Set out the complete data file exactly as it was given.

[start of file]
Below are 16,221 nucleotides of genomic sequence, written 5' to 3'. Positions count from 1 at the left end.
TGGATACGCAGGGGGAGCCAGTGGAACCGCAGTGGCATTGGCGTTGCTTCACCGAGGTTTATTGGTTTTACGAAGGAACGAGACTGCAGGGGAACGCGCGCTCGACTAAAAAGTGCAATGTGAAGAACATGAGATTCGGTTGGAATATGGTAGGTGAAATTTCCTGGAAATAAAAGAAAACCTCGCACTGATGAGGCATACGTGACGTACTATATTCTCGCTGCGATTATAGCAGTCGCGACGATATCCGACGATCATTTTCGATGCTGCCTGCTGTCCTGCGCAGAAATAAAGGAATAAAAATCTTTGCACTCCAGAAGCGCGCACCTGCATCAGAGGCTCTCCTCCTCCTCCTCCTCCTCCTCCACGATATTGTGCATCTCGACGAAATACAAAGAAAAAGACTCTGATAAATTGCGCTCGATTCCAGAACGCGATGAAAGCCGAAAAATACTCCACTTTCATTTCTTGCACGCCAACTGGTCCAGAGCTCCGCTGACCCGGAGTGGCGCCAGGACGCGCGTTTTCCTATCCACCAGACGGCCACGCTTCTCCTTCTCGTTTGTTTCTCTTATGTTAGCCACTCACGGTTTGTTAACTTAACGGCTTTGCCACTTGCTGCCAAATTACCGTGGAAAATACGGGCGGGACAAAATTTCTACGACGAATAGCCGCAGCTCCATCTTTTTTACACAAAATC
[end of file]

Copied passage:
Below are 16,221 nucleotides of genomic sequence, written 5' to 3'. Positions count from 1 at the left end.
TGGATACGCAGGGGGAGCCAGTGGAACCGCAGTGGCATTGGCGTTGCTTCACCGAGGTTTATTGGTTTTACGAAGGAACGAGACTGCAGGGGAACGCGCGCTCGACTAAAAAGTGCAATGTGAAGAACATGAGATTCGGTTGGAATATGGTAGGTGAAATTTCCTGGAAATAAAAGAAAACCTCGCACTGATGAGGCATACGTGACGTACTATATTCTCGCTGCGATTATAGCAGTCGCGACGATATCCGACGATCATTTTCGATGCTGCCTGCTGTCCTGCGCAGAAATAAAGGAATAAAAATCTTTGCACTCCAGAAGCGCGCACCTGCATCAGAGGCTCTCCTCCTCCTCCTCCTCCTCCTCCACGATATTGTGCATCTCGACGAAATACAAAGAAAAAGACTCTGATAAATTGCGCTCGATTCCAGAACGCGATGAAAGCCGAAAAATACTCCACTTTCATTTCTTGCACGCCAACTGGTCCAGAGCTCCGCTGACCCGGAGTGGCGCCAGGACGCGCGTTTTCCTATCCACCAGACGGCCACGCTTCTCCTTCTCGTTTGTTTCTCTTATGTTAGCCACTCACGGTTTGTTAACTTAACGGCTTTGCCACTTGCTGCCAAATTACCGTGGAAAATACGGGCGGGACAAAATTTCTACGACGAATAGCCGCAGCTCCATCTTTTTTACACAAAATC